Worm Wars in the Intertidal - Observation of the Week, 9/14/21

Our Observation of the Week is this worm-on-worm action - a New Zealand Paddle Worm (Eulalia microphylla) attacking a Flatworm (Phylum Platyhelminthes)! Seen by @dave_holland.

Last month, Dave Holland explored the intertidal area in West Auckland with Oscar (“another ‘nature addict’”), who he’d recently met. “He was showing me all the super cool spots around his home base,” says Dave.

This particular day we ended up flipping rocks in the intertidal zone - a great way to find all sorts of unusual critters. Normally any critters living on the underside of the rock exit stage left as fast as possible, but this time something very very interesting happened.

As he was recording video of a flatworm on the rock, Dave saw New Zealand paddle worm came across it and “the light green stuff exploded out and grabbed the flatworm then would shrink back into the [paddle worm] if the flatworm wriggled out!” Forgetting that he was shooting video, Dave started snapping photos with his camera instead, and those are what you see in this blog post. 

A member of Family Phyllodocidae, the paddle worm is a polychaete, also known as bristle worms due to the chitinous bristles (called chaetae) protruding from each segment. A polychaete can evert its pharnyx, or in some cases a longer proboscis, for hunting and feeding, and this one’s nice and bright green!  

While a fan of all nature, Dave (below, in Australia) says his current interests lie with New Zealand’s over 100 native reptile species, accurately identifying Vespula germanica and Vespula vulgaris (both invasive to the islands), and finding newly naturalizing exotic plant species. 

New Zealand already has literally the worst weed problem on Earth with over two and a half thousand species of exotic plant [having] escaped cultivation and invading/diluting/replacing our native ecosystems. Myself and other iNatters are discovering new plant species escaping every day, some of these are the new generation of climax weeds that will invade, overtop and replace the huge areas of newly created habitat of urban native plantings that are being created around cities as the ecological consciousness of the urban population improves.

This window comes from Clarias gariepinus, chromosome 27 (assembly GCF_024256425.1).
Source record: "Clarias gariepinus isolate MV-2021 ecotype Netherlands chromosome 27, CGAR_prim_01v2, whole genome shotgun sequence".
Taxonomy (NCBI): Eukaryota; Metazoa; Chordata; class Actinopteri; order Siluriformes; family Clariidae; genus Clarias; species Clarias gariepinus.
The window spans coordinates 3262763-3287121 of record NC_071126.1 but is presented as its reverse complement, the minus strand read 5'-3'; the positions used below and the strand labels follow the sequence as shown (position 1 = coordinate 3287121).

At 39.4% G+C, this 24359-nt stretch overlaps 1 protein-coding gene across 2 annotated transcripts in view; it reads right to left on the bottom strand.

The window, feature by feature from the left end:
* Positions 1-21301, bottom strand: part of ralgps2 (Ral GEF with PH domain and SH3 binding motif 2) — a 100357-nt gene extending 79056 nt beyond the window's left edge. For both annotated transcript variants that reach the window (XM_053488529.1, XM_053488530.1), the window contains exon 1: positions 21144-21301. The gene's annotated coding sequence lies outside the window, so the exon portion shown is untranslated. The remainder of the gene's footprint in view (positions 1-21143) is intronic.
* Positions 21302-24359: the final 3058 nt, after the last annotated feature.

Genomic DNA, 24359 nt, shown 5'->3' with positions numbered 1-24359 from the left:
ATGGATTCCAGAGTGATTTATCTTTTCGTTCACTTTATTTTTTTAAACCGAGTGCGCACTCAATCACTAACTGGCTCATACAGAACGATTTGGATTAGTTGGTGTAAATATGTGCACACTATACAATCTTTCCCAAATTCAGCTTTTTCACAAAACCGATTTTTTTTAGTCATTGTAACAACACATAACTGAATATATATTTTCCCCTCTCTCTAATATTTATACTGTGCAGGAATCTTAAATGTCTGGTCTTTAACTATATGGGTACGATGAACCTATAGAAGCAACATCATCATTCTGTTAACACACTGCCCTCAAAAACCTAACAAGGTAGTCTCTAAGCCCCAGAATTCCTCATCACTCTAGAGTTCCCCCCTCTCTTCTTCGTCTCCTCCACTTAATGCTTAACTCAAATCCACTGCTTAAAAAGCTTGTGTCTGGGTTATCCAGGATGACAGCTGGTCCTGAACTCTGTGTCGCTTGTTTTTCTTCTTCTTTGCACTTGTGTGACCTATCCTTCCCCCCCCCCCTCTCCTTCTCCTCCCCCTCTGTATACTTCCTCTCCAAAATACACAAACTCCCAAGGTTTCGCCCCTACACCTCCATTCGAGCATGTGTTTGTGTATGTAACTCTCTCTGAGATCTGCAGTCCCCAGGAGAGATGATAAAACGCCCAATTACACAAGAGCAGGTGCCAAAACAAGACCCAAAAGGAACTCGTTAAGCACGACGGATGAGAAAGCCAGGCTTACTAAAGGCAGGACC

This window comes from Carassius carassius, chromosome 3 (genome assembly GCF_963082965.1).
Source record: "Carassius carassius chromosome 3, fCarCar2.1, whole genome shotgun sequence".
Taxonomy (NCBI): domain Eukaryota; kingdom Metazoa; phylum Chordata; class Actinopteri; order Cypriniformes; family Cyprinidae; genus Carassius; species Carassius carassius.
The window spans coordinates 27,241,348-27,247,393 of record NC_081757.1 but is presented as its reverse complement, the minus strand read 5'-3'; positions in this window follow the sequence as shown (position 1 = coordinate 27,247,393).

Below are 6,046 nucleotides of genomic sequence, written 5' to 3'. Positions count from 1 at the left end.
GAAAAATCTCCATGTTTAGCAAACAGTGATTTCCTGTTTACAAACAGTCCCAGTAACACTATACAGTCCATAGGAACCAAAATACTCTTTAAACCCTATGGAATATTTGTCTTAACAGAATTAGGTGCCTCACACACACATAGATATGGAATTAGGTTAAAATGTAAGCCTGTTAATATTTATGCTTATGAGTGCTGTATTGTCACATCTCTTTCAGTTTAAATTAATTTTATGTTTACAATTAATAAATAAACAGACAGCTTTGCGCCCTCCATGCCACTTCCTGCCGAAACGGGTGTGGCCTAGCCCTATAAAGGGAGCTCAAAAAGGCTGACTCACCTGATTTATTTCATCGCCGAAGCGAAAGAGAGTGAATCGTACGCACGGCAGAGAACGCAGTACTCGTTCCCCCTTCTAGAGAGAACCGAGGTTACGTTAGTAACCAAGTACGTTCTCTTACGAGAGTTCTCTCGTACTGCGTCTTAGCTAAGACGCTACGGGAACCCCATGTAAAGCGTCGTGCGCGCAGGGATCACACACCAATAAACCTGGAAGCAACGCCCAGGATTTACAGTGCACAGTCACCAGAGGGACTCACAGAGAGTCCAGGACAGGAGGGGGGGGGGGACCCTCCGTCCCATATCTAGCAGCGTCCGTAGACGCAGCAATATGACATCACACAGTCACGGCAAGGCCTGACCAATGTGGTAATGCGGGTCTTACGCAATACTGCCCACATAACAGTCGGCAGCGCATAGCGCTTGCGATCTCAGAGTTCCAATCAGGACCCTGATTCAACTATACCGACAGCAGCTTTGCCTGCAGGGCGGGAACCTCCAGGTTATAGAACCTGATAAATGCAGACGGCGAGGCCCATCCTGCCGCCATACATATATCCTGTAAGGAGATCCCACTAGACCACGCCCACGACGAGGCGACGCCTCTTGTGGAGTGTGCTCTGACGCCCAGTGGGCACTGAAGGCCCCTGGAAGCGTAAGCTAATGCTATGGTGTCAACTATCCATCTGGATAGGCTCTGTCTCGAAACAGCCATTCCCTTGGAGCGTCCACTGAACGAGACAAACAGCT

He also recently started the Bird Dispersed Weed & Potential Weeds NZ project to bring awareness to non-native plants being dispersed by birds.

While acknowledging that it’s “far from perfect,” Dave thinks iNat “has the power to educate, education has the power to change consciousness, changing consciousness has the power to change the future.” And also, “using iNat has further decreased my speed [when out in nature]. I was pretty damn slow before because I have always seen cool stuff, but using iNat has made my progress through the world gastropodially slow, because now I am looking at nature through a macro lens.”

(Photo of Dave by Kaddi Bitcher)

- Take a look at some of the remarkable most-faved polychaetes and flatworms on iNat.

- This video of Los Angeles County marine worms has some nice footage of a polychaete everting its pharyx at around 2:10.

- Check out two past wormy Observations of the Week - this enormous polychaete and this land planarian!

Posted on September 14, 2021 11:05 PM by tiwane tiwane


Great sequence! For a polychaete falling victim to a Purple Ribbon Worm's proboscis see my observation at https://www.inaturalist.org/observations/33435868

Posted by ewrunn1ng about 2 years ago

This is so cool!! Thanks for sharing it!

Posted by ocean_beach_goth about 2 years ago

iNat has made my progress through the world gastropodially slow - ha, I love this one!!! (which often applies to my pace as well these days...)

Posted by jakob about 2 years ago

They are so fascinating and always staying glossy. I just love them.

Posted by aviewer about 2 years ago

"iNat has made my progress through the world gastropodially slow" I love that one! Same here!

Posted by amarzee about 2 years ago

Thx all :) @ewrunn1ng those are cool pics of urs!

Posted by dave_holland about 2 years ago

@dave_holland -- Thanks. I was staring at the boulder on which that "worm war" was occurring for so long, other people on the beach came over to see what was wrong with me!

Posted by ewrunn1ng about 2 years ago

"what was wrong with you" you and me we live in the same world, people are always wondering what is wrong with me! Bum up face in the dirt looking at some fascinating new bug 🤣

Posted by dave_holland about 2 years ago

@oscar_dove woot woot!

Posted by dave_holland about 2 years ago

@dave_holland ah yes, i remember this! Always something crazy to be found in the intertidal

Posted by oscar_dove almost 2 years ago

@dave_holland - such a cool observation! I also move around outside 'gastropodially slow' - and it makes me so happy to know I'm not the only one examining unusual things under rocks :D

Posted by lisa_bennett almost 2 years ago

😂 yes

Posted by dave_holland almost 2 years ago

Add a Comment

Sign In or Sign Up to add comments